Grimshaw was contemporaneous with the Impressionists in France and the luminist school in the United States. He shared their attraction to mood and atmosphere, but was particularly drawn to fantastical half-lights, fog, and the gleam of moist surfaces. The draftsmanship is detailed and fine -- for all his dreamlike visionary impulses, there was still enough in him of the commonsense, roast-beef-and-pudding Englishman to insist on the importance of structure, architecture.


If this is anti-revolutionary romanticism or pictorialism aimed at middle class tastes, it is still suffused with the mystery of everyday things. He loves warm gaslight seen through windows, sunset pastels reticulated by winter-shorn branches, "bare ruined choirs, where late the sweet birds sang."


His landscapes are autumnal but not particularly sad. Their renascent popularity is due in part to their evocation for us battered moderns of a civilized 19th century England, confidently serene in its buildings of stone and oak. Idealized, yes; but Grimshaw is a link to an age when the ideal was not yet scorned.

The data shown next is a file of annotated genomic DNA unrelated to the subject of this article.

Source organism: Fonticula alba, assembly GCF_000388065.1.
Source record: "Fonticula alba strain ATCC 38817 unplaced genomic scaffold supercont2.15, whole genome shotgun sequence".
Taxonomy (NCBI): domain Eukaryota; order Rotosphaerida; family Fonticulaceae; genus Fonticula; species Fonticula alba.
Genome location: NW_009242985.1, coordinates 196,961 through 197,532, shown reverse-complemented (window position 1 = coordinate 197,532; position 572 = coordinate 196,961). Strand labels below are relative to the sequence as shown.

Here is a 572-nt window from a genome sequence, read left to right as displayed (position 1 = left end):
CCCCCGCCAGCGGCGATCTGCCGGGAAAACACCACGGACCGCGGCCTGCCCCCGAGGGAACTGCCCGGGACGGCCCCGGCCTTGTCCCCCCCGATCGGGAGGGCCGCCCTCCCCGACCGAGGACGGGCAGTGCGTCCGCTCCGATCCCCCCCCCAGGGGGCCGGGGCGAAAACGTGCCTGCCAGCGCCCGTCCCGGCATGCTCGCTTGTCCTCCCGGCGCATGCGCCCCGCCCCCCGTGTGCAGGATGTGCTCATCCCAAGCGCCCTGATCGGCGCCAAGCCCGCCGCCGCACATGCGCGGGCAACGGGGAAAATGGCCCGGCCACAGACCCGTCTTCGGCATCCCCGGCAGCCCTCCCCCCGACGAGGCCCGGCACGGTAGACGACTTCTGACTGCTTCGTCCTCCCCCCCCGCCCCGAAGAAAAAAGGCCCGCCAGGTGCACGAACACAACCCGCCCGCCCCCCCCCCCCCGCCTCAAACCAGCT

Grimshaw's art is welcomed again; if only we could admire its beauty without a wistful sigh.


Wednesday, January 11, 2012


Cowardice, by Alfred Stevens

I define weaselstrike as a supposedly conservative argument that concedes the primacy of non-conservative values. The implication is that the opposition isn't wrong, just not living up to politically correct ideals.

For instance, cowardly "conservatives" criticize the Muslim politico-religious world view because it is unfair to women and gays.

But it's in race relations, where even most people who would identify themselves as conservatives or libertarians cower in fear of being called racist, that they especially resort to the weaselstrike. offers an extreme example from a columnist named Mike Adams:
Most liberals are racists in the classical sense. You told one of my bosses that I am a racist because I wrote a parable featuring a black character who was a rapist. Alleging that blacks occasionally commit crimes like rape is not racism. Racism is actually a belief in the intellectual inferiority of other races. In this country, it is often a belief held by a white individual and directed at blacks as a group. What you fail to understand is that most of my liberal supervisors and liberal colleagues are racists in the classical sense.
Instead of forthrightly denouncing the slimy tactic of using "racism" as a curse to silence opposition, Adams just insists that he's not a racist. After all, even though Department of Justice statistics show that a hundred black-on-white rapes occur every day, he only said that blacks "occasionally commit crimes like rape." See, he's not tainted. Just to nail the point down, he says racism "is often a belief held by a white individual and directed at blacks as a group." Only whites -- other whites, not our Mr. Adams -- are racists.